You might think something as innocuous the American Library Association’s third annual National Gaming Day, held this past Saturday, might be beyond the scope of criticism, but when you have an agenda (and a book) to push, logic, perhaps, goes out the window.
Psychology Today is hosting a column by Ryan Van Cleave, author of Unplugged; My Journey Into the Dark World of Video Game Addiction and the man behind the Video Game Addiction Awareness Week (VGAAW) website.
In his column, Van Cleave takes a chapter out of Iowa State researcher Douglas Gentile’s play book, writing, “…to encourage video game playing without discussing video game addiction is like announcing the pleasures of drinking wine without discussing hangovers and alcoholism.”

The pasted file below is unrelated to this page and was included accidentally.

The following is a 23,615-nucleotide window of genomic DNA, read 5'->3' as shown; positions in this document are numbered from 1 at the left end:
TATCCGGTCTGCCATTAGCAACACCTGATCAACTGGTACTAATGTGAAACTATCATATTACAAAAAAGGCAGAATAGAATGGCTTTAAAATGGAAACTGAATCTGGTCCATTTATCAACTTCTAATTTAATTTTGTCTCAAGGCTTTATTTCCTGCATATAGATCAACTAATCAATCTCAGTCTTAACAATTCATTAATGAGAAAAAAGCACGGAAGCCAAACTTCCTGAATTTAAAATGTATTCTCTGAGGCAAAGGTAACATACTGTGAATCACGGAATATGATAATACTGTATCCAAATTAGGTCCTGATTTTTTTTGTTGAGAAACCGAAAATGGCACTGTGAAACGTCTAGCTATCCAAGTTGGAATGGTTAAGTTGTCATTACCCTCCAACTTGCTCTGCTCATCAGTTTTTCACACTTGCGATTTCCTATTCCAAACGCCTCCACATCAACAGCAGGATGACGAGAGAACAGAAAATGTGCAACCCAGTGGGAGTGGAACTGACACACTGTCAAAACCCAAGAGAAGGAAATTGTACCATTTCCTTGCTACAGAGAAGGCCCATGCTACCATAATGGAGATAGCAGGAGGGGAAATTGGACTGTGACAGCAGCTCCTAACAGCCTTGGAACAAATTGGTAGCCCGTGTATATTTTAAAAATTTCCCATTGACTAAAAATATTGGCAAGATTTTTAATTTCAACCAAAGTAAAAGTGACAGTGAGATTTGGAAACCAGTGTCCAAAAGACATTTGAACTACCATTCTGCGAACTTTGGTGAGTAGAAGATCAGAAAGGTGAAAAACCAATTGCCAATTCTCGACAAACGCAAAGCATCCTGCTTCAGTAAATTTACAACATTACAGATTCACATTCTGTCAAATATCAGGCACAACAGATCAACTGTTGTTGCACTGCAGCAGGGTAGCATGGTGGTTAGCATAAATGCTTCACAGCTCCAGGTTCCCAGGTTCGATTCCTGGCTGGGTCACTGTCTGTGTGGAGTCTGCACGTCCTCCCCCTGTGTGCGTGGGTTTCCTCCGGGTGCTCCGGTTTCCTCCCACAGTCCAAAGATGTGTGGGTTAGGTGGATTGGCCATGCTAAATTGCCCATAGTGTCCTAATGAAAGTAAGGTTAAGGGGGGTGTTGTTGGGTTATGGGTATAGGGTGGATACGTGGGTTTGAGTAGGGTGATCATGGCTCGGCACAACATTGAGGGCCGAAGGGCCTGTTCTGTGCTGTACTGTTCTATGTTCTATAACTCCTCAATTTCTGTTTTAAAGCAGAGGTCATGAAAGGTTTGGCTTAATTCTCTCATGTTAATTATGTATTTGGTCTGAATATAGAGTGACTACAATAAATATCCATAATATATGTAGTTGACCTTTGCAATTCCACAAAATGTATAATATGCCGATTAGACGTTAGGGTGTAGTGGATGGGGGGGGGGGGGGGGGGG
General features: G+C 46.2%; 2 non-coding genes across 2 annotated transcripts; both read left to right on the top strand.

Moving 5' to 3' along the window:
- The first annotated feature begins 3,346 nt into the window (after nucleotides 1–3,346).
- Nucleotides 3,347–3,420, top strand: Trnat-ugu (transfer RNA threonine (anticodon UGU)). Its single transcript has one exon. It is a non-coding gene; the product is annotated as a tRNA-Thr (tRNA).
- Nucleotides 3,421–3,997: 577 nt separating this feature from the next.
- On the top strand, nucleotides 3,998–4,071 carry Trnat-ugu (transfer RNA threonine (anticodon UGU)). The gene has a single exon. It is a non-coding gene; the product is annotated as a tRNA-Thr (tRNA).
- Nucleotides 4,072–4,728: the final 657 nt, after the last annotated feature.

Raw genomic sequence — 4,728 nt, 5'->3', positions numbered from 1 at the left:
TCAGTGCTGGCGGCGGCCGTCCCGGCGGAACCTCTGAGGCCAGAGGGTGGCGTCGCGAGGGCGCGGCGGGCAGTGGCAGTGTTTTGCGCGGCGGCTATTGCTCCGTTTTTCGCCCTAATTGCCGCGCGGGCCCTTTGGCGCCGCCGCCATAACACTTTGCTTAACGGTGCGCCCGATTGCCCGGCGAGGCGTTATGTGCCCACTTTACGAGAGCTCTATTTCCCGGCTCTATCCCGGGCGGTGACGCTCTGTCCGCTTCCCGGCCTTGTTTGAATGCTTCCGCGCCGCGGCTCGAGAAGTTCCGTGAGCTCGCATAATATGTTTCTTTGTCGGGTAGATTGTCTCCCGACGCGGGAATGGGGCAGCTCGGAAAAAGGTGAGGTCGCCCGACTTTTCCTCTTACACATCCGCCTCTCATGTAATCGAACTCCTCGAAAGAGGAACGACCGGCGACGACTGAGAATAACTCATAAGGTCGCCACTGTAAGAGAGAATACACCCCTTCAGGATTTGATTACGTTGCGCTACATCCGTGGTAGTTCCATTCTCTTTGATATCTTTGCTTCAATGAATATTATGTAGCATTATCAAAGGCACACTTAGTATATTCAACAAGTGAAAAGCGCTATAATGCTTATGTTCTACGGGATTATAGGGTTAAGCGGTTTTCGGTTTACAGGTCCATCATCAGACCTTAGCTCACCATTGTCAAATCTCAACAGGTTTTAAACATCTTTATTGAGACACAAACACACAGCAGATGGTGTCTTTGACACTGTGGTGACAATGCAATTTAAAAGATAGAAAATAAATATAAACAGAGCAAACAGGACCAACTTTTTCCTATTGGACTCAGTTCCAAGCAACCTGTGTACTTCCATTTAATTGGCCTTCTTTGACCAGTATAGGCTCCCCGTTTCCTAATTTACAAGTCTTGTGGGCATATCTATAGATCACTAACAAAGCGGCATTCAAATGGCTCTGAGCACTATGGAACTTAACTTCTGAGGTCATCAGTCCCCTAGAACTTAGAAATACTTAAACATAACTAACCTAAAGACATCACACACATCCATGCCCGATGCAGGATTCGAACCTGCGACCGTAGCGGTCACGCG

Van Cleave goes on to recount a variety of tales of videogame addiction, before stating:
Video game addiction is a future that’s available to anyone no matter their race, socio-economic status, or age. That’s not to say that everyone who plays will become addicted, but without good role models to show what a healthy relationship to virtual environments looks like, it’s easy to slip so far into the digital rabbit hole that once you realize it’s too far, it’s too late.
The author notes that he does support public libraries and urged National Gaming Day attendees to stick to board games.
If attendees did want to play a videogame, be careful! Van Cleave warned:
If you want to play video games there too, go ahead. Just understand that, statistically speaking, everyone knows at least one person who’s either a video game addict or is well on that path.
If you can’t locate that person, it might well be you.
Van Cleave’s column was supposed to appear in a “very respectable newspaper,” but a “big-time snafu” relegated it to an appearance on the Psychology Today website.